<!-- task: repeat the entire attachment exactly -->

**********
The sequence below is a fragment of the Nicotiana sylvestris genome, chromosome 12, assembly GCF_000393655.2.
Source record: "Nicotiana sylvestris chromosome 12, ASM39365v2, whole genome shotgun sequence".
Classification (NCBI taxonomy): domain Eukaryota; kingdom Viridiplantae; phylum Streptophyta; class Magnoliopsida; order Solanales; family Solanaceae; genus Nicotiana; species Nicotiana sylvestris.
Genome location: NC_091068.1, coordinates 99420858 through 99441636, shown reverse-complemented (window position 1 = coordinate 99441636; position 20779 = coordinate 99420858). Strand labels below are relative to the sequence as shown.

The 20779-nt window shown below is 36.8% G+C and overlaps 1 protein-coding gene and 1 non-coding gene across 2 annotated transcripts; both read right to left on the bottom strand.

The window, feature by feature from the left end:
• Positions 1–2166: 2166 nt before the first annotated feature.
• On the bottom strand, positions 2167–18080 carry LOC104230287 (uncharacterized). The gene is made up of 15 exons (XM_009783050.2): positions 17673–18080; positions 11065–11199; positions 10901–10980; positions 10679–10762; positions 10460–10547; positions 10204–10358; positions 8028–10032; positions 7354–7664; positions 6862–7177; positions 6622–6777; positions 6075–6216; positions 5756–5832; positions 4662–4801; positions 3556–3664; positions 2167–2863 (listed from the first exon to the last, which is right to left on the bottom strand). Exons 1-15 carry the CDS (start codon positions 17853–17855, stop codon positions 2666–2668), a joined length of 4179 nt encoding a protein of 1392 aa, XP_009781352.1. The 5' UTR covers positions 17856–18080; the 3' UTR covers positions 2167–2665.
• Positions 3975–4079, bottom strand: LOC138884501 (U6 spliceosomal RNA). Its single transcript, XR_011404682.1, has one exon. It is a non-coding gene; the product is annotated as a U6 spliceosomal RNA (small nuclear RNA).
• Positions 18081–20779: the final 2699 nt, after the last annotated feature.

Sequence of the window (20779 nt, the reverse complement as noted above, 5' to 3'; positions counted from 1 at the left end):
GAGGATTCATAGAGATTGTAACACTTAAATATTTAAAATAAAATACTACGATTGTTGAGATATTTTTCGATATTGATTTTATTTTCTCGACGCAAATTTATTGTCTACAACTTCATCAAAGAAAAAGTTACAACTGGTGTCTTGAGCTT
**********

The sequence below is a fragment of the Nicotiana sylvestris genome, chromosome 12, assembly GCF_000393655.2.
Source record: "Nicotiana sylvestris chromosome 12, ASM39365v2, whole genome shotgun sequence".
Classification (NCBI taxonomy): domain Eukaryota; kingdom Viridiplantae; phylum Streptophyta; class Magnoliopsida; order Solanales; family Solanaceae; genus Nicotiana; species Nicotiana sylvestris.
Genome location: NC_091068.1, coordinates 99420858 through 99441636, shown reverse-complemented (window position 1 = coordinate 99441636; position 20779 = coordinate 99420858). Strand labels below are relative to the sequence as shown.

The 20779-nt window shown below is 36.8% G+C and overlaps 1 protein-coding gene and 1 non-coding gene across 2 annotated transcripts; both read right to left on the bottom strand.

The window, feature by feature from the left end:
• Positions 1–2166: 2166 nt before the first annotated feature.
• On the bottom strand, positions 2167–18080 carry LOC104230287 (uncharacterized). The gene is made up of 15 exons (XM_009783050.2): positions 17673–18080; positions 11065–11199; positions 10901–10980; positions 10679–10762; positions 10460–10547; positions 10204–10358; positions 8028–10032; positions 7354–7664; positions 6862–7177; positions 6622–6777; positions 6075–6216; positions 5756–5832; positions 4662–4801; positions 3556–3664; positions 2167–2863 (listed from the first exon to the last, which is right to left on the bottom strand). Exons 1-15 carry the CDS (start codon positions 17853–17855, stop codon positions 2666–2668), a joined length of 4179 nt encoding a protein of 1392 aa, XP_009781352.1. The 5' UTR covers positions 17856–18080; the 3' UTR covers positions 2167–2665.
• Positions 3975–4079, bottom strand: LOC138884501 (U6 spliceosomal RNA). Its single transcript, XR_011404682.1, has one exon. It is a non-coding gene; the product is annotated as a U6 spliceosomal RNA (small nuclear RNA).
• Positions 18081–20779: the final 2699 nt, after the last annotated feature.

Sequence of the window (20779 nt, the reverse complement as noted above, 5' to 3'; positions counted from 1 at the left end):
GAGGATTCATAGAGATTGTAACACTTAAATATTTAAAATAAAATACTACGATTGTTGAGATATTTTTCGATATTGATTTTATTTTCTCGACGCAAATTTATTGTCTACAACTTCATCAAAGAAAAAGTTACAACTGGTGTCTTGAGCTT